The Importance Of Equality In The United States

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Irving Kristol once said, “Democracy does not guarantee equality of conditions. It only guarantees equality of opportunity.” These words from Kristol spur an interesting debate about whether equality truly exists in the United States of America. The idea that every citizen has an equal chance at happiness and success is nice in theory. But true equality does not exist in America. Among other factors, socioeconomic status, gender, and ethnicity significantly impact the opportunities available to individuals.

Children born into wealthier families simply have more opportunities than children born into poorer ones, and today, income inequality between the upper, middle, and lower classes has reached an all-time high. In 1976, 9% of income went to the top 1%. Today, 24% of income goes to the top 1%. The bottom 80% of Americans own only 7% of the country’s wealth today, while the top 1% has 40% of its wealth. The United States might have been more equitable in the past, particularly in the decades following World War II, but in today’s economy, the rich are becoming richer while everyone else suffers. The rich can afford to send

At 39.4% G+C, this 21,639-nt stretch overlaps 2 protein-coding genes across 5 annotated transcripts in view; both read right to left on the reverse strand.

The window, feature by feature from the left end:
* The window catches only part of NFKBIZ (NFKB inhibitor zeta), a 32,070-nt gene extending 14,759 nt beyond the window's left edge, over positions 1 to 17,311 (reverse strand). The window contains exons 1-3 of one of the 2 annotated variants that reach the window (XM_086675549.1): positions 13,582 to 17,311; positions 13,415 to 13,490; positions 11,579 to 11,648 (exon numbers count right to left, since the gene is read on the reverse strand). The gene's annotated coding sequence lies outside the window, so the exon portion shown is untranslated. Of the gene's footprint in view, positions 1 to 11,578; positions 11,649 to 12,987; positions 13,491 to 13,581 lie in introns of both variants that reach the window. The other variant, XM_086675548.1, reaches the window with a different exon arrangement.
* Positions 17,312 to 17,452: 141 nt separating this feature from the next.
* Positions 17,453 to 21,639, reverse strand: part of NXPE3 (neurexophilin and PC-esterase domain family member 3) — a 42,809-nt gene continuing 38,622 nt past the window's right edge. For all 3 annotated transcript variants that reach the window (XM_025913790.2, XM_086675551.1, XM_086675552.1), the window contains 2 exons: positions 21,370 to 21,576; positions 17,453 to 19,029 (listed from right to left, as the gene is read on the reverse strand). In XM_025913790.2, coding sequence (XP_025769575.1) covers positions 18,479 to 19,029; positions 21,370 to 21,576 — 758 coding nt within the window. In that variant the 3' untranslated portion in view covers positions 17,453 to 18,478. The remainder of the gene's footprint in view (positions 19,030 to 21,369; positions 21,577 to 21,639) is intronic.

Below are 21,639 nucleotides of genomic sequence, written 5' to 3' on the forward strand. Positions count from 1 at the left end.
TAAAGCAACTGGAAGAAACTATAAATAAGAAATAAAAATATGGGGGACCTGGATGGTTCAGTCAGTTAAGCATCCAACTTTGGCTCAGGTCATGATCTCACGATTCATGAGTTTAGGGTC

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The statistics vary, but the average female worker is said to earn $0.77 cents for every dollar a man earns doing the same job. Likewise, Yale University conducted a study where they gave identical job resumes to potential employers labeling one with the name John and the other Jennifer, and John was offered, on average, $4,000 more in annual income. Both “John” and “Jennifer” had the same qualifications and the same amount of education, though for some unknown reason, the male candidate was viewed as more valuable. This kind of gender discrimination displays how women have an unfair disadvantage in the American workplace. Until women earn a dollar for every dollar men earn doing the same work with the same level of experience, equality will not exist in
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